The Global Drug Reference Online is a website that Olympic athletes and their support teams from the United States, Canada and the United Kingdom can check to see if any drug they take is prohibited by the World Anti-Doping Agency (WADA). The purpose, of course, is to make sure the athletes aren't taking any drug that would give an unfair advantage to the athlete. The site allows athletes to make sure any medication they are taking, even for routine health problems, i.e. allergies, doesn't contain any ingredients that are prohibited by WADA. Visitors can do a mock search to see that the "user type", "sport" and "nation of purchase" are all factors in whether the drug is prohibited or not. The "user type" includes "athlete", "coach", "medical professional", "sports administrator", and "parent". Many of the mistakes the athletes could make in regard to determining if the drug is prohibited are mentioned in the "FAQs" section, and the burden of proof is clearly on them. [KMG]

To find this resource and more high-quality online resources in math and science visit Scout's sister site - AMSER, the Applied Math and Science Educational Repository at

United Nations Economic and Social Commission for Western Asia [Flash Player, pdf]

The United Nations Economic and Social Commission for Western Asia (ESCWA) was established in 1973 and it currently has 14 Arab member countries. In the "About Us" link, on the left side menu, a brief history of the five regional commissions of the UN can be found, as well as the specific "Objectives" of ESCWA, which include integration and cooperation between member countries, promotion of the "exchange of experience, best practice and lessons learnt", and "familiarizing the outside world with the circumstances and needs of the countries in the region." The "Publishing Resources" link, found at the top of any page, includes "Publications", "Documents and Reports", and a "Glossary". If visitors do a subject search in the "Publications" section for Environment, publications available include "Assessing the Potential for the Development of Second-Generation Biofuels in the ESCWA Region" and "Governance for Sustainable Development in the Arab Region...Moving Beyond an Environmental Management Culture". [KMG]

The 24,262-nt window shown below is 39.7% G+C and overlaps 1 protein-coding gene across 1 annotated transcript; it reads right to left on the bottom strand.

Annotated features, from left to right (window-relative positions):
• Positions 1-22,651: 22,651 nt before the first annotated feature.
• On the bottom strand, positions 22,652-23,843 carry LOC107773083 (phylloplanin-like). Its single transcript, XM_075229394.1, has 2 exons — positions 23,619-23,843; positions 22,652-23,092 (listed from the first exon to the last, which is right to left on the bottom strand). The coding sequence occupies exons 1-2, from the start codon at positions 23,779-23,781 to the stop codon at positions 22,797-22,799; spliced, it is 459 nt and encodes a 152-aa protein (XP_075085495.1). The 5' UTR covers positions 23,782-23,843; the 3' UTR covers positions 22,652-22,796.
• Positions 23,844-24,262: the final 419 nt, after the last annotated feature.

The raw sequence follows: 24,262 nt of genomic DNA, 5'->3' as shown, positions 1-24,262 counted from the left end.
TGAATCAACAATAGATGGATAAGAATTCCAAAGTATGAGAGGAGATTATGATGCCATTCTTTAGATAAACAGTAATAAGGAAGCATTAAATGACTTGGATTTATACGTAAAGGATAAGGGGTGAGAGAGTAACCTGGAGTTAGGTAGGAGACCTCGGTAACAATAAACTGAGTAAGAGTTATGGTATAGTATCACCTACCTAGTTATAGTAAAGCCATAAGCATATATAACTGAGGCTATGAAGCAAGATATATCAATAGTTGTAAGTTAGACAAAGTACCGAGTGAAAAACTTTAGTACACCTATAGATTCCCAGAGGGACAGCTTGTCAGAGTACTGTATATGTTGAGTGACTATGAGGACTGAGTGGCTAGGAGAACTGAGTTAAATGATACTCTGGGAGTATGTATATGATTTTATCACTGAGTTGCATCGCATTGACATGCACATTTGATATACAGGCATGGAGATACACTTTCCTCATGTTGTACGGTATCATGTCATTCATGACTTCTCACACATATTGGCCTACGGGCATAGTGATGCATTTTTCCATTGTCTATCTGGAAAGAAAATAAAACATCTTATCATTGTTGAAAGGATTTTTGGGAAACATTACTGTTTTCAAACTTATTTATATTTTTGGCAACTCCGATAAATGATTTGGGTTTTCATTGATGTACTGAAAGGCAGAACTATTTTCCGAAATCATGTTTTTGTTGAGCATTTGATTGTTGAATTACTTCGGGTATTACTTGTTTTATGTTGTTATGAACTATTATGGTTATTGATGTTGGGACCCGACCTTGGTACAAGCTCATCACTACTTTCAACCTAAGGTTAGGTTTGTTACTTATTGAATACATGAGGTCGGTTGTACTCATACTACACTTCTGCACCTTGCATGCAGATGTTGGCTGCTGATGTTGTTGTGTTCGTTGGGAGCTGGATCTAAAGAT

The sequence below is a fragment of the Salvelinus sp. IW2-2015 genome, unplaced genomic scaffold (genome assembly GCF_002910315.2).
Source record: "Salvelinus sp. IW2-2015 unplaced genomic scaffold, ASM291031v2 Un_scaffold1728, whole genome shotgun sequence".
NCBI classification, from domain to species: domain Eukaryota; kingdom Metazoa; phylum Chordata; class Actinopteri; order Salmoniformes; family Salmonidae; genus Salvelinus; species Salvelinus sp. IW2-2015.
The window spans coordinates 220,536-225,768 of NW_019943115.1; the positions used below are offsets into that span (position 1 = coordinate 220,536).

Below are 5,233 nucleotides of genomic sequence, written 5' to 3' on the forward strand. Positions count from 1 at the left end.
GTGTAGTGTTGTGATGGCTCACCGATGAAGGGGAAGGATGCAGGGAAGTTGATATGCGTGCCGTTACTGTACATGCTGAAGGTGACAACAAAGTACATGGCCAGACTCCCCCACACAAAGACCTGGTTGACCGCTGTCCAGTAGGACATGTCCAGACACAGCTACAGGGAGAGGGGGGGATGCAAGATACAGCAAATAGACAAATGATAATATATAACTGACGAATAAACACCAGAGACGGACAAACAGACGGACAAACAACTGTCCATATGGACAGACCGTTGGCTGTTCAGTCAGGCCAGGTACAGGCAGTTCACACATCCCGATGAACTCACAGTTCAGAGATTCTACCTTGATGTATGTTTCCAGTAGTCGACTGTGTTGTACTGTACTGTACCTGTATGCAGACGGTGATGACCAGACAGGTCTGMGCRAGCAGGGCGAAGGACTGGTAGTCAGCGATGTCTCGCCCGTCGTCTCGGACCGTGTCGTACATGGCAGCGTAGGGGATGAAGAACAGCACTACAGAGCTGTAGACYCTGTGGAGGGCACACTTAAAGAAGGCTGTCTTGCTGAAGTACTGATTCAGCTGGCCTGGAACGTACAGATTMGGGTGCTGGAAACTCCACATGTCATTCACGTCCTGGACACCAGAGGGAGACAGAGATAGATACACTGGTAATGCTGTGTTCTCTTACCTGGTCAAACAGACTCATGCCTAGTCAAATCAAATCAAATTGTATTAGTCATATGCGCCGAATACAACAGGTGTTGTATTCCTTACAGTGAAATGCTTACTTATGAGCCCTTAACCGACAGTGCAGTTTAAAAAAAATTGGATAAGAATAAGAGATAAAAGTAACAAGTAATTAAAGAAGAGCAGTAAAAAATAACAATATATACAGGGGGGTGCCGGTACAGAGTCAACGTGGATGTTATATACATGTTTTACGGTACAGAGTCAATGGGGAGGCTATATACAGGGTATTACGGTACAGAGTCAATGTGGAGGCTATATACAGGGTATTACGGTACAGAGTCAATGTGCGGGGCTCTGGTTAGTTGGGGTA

Southern Forests for the Future

This excellent website dedicated to the Southern Forests of the United States "seeks to raise awareness of the threats facing the forests of the southern United States and lay the foundation for increasing the acreage that is conserved or managed in a sustainable manner." First time visitors should watch the very informative four-and-a-half minute video titled "Tour Southern Forests" in the "Gallery" section of the website, as it explains the importance of these forests to humans and animals, the native bio-diversity of the forests, and their history. Additionally, the video explains that the future of these forests is in peril, mainly from suburbanization, but also from pests and diseases, mining, and climate change. The "Solutions" tab on the homepage allows visitors to see the solutions necessary to help conserve and mange the forests, which include the sections "Protected Areas", "Southern Forest Ownership", and "Ensuring Southern Forests for the Future". [KMG]

To find this resource and more high-quality online resources in math and science visit Scout's sister site - AMSER, the Applied Math and Science Educational Repository at

Polar Bear Expedition Digital Collections